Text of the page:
The prices referred to are the odds at which punters strike their bet.
If a horse wins at 5/1, the punter gets £5 for every £1 staked. A few minutes before a race, the market opens at every betting shop and internet operation. The starting price is the odds of each horse at the start of the race, which since the '60s have come from the betting market on the racecourse. Ladbrokes and William Hill would participate in this market and bet on horses on which they had big liabilities, moving the market so the starting prices reflect those liabilities. But the big bookies now lay with Betfair rather than the betting ring on course.
'The racecourse market was a cul-de-sac, and the (on-course) bookies took the money,' says O'Reilly. 'Now, on an average race, 5% of the market will be on-track, 95% will be off-track.' The on-course bookies ended up putting the money on Betfair as well - they weren't making the starting prices any more. These are now a function of the off-course market and betting exchanges.
Says Davies: 'The big bookies fought hard to keep us out, but they are showing record profits and Betfair is a fantastic risk-management tool for them. They realise we aren't the death of them - we sit nicely alongside them.'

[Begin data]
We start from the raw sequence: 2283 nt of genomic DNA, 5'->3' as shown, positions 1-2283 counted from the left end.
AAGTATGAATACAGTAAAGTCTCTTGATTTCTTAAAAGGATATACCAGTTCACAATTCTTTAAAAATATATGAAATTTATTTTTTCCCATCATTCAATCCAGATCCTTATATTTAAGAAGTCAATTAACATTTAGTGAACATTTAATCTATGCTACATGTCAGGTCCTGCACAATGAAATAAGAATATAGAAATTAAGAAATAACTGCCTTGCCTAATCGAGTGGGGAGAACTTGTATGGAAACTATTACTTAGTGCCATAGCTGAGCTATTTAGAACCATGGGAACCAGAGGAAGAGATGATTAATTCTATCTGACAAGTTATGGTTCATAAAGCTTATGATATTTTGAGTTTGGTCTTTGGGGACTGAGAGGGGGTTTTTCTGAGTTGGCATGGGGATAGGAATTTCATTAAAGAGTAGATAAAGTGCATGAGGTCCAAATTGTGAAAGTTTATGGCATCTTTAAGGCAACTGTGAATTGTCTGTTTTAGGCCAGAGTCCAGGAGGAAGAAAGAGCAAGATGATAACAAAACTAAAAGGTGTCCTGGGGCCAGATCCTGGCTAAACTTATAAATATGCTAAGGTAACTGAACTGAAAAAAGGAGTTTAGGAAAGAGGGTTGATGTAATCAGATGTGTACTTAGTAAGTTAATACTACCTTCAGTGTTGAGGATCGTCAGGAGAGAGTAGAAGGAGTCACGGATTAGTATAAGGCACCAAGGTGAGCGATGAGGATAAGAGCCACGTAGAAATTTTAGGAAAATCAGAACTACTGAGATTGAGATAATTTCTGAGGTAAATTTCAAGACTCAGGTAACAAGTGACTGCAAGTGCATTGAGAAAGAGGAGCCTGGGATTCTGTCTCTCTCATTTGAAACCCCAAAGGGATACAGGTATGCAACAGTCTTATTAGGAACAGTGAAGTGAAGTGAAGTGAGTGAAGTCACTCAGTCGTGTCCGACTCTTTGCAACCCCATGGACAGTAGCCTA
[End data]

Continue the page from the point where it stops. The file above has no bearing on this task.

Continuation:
Along with the British Horseracing Board (BHB), the bookies thought the Government would impose a tax on betting exchanges. But chancellor Gordon Brown took the view that it might force them offshore. Ladbrokes, William Hill and other traditional bookies already operate from tax-friendly offshore havens such as Gibraltar and Malta. Betfair acquired a licence in Malta last May in case a punitive tax regime was introduced in the UK.
Ladbrokes' O'Reilly accepts that the arguments about tax and legality have largely been played out. 'We've had the discussions,' he says. 'We didn't win, so let's move on.'
For his part, Betfair's Davies is surprised that Ladbrokes hasn't launched its own exchange. 'If rumours are true, it is debating whether it should launch the exchange everybody says it has ready and waiting.'